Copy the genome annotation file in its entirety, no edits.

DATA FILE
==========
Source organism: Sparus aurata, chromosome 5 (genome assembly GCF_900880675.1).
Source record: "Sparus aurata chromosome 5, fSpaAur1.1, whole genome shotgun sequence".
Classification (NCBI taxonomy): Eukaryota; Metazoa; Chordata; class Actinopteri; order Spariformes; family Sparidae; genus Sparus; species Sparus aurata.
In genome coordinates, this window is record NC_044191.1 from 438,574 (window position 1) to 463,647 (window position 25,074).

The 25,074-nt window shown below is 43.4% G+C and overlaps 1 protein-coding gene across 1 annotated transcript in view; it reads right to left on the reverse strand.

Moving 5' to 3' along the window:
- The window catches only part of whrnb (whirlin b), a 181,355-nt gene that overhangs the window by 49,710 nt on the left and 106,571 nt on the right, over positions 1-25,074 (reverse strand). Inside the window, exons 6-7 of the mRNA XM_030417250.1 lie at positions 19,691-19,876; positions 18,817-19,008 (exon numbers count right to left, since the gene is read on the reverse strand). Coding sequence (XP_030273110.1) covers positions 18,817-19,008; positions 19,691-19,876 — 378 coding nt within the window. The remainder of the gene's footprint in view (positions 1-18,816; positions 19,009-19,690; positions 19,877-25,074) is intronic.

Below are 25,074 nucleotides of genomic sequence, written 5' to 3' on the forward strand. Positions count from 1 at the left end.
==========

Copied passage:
Source organism: Sparus aurata, chromosome 5 (genome assembly GCF_900880675.1).
Source record: "Sparus aurata chromosome 5, fSpaAur1.1, whole genome shotgun sequence".
Classification (NCBI taxonomy): Eukaryota; Metazoa; Chordata; class Actinopteri; order Spariformes; family Sparidae; genus Sparus; species Sparus aurata.
In genome coordinates, this window is record NC_044191.1 from 438,574 (window position 1) to 463,647 (window position 25,074).

The 25,074-nt window shown below is 43.4% G+C and overlaps 1 protein-coding gene across 1 annotated transcript in view; it reads right to left on the reverse strand.

Moving 5' to 3' along the window:
- The window catches only part of whrnb (whirlin b), a 181,355-nt gene that overhangs the window by 49,710 nt on the left and 106,571 nt on the right, over positions 1-25,074 (reverse strand). Inside the window, exons 6-7 of the mRNA XM_030417250.1 lie at positions 19,691-19,876; positions 18,817-19,008 (exon numbers count right to left, since the gene is read on the reverse strand). Coding sequence (XP_030273110.1) covers positions 18,817-19,008; positions 19,691-19,876 — 378 coding nt within the window. The remainder of the gene's footprint in view (positions 1-18,816; positions 19,009-19,690; positions 19,877-25,074) is intronic.

Below are 25,074 nucleotides of genomic sequence, written 5' to 3' on the forward strand. Positions count from 1 at the left end.